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Vangelis - The City CD (album) cover




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3.31 | 87 ratings

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Symphonic Team
2 stars Conceptual New-Age set in urban environment!

Here we have a nice little concept album from Vangelis. The "story" is just as simple and uncomplicated as the music, and can easily be told in a single sentence: it's about a day in the life of a city, staring by dawn and ending at twilight (and beginning again at the end). The city in question is probably not any specific city but any major city, past or present. This simple story - or better, "event" - is "told" entirely through the inclusion of a few spoken word passages on top of otherwise entirely instrumental music. While not at all comparable in style to his best and most progressive works from the mid 70's like Heaven & Hell, Albedo 0.39 and Spiral, the present album actually contains some of the best pieces of music that I've heard from post-Spiral Vangelis. I'm not a big fan of any era of Vangelis, or of his type of music in general, but to my surprise, I found that I actually quite enjoy some parts of this album!

Given what I have said above, it is not surprising that the album opens with a track called Dawn. It is very easy to picture a rising sun, slowly ascending over a sleeping metropolis while hearing this one. With Morning Papers, we enter the city streets and a man asks for the morning papers but it offered a sandwich instead as it is too early yet for the morning paper! The track could perhaps have been called "Breakfast"! At this point many citizens are probably still sleeping as we hear some soothing flutes over a clock-like beat. With Nerve Centre, the city finally awakens for real and this one is probably meant to depict the morning rush hour. This one is a much louder and rockier tune reminding of some stuff from Vangelis' previous album, Direct, with something sounding like an electric guitar carrying the main melody over an artificial beat. This is for me the climax of the whole album.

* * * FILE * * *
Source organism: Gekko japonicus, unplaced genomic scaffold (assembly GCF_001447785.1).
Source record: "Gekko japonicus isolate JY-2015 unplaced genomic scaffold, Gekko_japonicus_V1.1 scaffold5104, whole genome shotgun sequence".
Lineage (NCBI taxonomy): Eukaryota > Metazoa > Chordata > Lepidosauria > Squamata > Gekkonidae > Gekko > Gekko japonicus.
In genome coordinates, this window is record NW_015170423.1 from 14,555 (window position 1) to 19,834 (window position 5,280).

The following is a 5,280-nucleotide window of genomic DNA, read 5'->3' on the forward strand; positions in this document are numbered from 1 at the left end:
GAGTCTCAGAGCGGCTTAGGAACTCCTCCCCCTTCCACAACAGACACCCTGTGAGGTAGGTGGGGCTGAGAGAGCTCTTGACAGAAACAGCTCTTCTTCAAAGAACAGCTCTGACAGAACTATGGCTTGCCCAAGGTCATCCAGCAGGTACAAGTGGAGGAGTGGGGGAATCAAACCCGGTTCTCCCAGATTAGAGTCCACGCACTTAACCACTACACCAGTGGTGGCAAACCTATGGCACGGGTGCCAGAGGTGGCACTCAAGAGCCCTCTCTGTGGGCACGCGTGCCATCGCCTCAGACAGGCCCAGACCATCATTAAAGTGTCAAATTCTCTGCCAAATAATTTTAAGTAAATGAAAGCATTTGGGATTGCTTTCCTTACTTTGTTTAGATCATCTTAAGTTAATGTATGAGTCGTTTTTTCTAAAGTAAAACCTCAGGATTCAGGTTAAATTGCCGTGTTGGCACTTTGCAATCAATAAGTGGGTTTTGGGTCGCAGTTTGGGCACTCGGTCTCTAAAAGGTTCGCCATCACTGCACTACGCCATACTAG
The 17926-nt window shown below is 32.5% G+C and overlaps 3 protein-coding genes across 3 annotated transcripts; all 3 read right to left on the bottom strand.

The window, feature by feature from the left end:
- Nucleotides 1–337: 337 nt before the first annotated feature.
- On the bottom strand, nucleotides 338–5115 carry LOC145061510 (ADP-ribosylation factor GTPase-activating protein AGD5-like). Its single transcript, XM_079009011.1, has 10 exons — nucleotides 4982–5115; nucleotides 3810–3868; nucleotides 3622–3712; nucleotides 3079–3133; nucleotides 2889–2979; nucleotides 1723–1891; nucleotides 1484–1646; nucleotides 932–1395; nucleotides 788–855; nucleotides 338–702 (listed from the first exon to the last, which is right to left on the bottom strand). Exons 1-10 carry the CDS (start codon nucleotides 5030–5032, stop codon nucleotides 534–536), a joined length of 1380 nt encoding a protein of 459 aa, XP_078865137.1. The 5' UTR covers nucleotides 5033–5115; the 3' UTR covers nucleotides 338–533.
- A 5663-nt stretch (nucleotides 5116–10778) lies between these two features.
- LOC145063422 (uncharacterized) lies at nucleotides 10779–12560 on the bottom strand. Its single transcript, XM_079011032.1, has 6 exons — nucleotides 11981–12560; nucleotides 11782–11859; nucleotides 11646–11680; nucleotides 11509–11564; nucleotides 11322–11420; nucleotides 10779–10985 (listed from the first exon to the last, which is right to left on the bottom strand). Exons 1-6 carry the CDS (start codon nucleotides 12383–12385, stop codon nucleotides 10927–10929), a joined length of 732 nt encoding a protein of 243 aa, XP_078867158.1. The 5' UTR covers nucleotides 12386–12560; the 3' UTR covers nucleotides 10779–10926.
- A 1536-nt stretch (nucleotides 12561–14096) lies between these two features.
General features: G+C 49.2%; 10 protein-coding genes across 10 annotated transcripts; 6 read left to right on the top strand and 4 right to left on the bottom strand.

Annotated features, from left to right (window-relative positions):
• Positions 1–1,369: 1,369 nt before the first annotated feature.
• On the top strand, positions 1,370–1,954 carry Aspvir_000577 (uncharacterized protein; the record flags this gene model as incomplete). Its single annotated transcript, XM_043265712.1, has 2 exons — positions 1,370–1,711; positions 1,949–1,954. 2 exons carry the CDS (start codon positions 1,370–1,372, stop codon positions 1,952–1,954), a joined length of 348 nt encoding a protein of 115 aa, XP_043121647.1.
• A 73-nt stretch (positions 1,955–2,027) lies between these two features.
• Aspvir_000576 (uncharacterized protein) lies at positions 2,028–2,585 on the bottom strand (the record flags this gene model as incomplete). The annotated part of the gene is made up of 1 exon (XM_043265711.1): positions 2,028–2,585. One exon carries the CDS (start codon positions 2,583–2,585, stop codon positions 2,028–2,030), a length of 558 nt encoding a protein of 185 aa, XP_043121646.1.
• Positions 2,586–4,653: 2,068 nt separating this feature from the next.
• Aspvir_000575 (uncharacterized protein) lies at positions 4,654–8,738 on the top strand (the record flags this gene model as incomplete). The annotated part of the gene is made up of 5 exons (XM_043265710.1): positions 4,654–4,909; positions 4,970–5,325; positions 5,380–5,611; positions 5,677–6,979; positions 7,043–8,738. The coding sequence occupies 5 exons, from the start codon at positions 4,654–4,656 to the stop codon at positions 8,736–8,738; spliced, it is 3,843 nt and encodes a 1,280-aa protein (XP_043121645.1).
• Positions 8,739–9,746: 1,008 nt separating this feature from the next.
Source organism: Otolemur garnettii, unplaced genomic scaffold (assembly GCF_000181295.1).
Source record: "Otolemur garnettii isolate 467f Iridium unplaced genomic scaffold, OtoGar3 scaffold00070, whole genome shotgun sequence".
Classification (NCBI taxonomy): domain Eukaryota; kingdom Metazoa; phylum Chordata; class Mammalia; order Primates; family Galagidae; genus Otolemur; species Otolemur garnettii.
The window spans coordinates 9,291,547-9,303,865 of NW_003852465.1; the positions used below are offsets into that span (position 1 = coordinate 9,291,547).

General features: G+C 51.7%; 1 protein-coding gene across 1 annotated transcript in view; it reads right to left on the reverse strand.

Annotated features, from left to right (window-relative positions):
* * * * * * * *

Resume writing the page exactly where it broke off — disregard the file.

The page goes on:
These first three tracks are really good, but after this point the album starts to drift off into New-Age land and I tend to lose sight of the concept. Still, we get a decent if nondescript tune in Side Streets with some pleasant, non-electronic instruments over a rather tedious beat. Good To See You is even more unexceptional and feels like mere transportation or filler, the beat is just dreadfully dull! Twilight is slightly better as it avoids any beat whatsoever and this one is pure relaxation. It reminds quite a lot of Vangelis' China album from the late 70's in that it has an Asian sound and feel to it, reinforced by spoken word samples of a woman speaking in some Asian language (Japanese?). Needless to say, this has absolutely nothing to do with Prog or any kind of Rock as it is pure New-Age at this point.

Red Lights once again relies on a tiresome beat, but slightly more interesting stuff are happening on top of it. Still, at this point (if not before!) you are wondering whether it is time to give up on The City. It does, however, get a little bit better again towards the end. The nearly ten minute closing track is a bit slow and uneventful in the beginning, but it builds towards a bombastic ending. At the very end the man from Morning Papers (played by Roman Polanski!) is once again asking for the morning papers, signalling that it has been 24 hours and a new day is about to begin (and judging from its worst tracks, it does indeed feel like a 24 hour-exercise to listen through this album in its entirety!).

With such a strong opening trio of tracks, The City could probably have been a much better album than it is had it only kept a bit closer to its supposed concept. Recommended to Vangelis fans.

SouthSideoftheSky | 2/5 |


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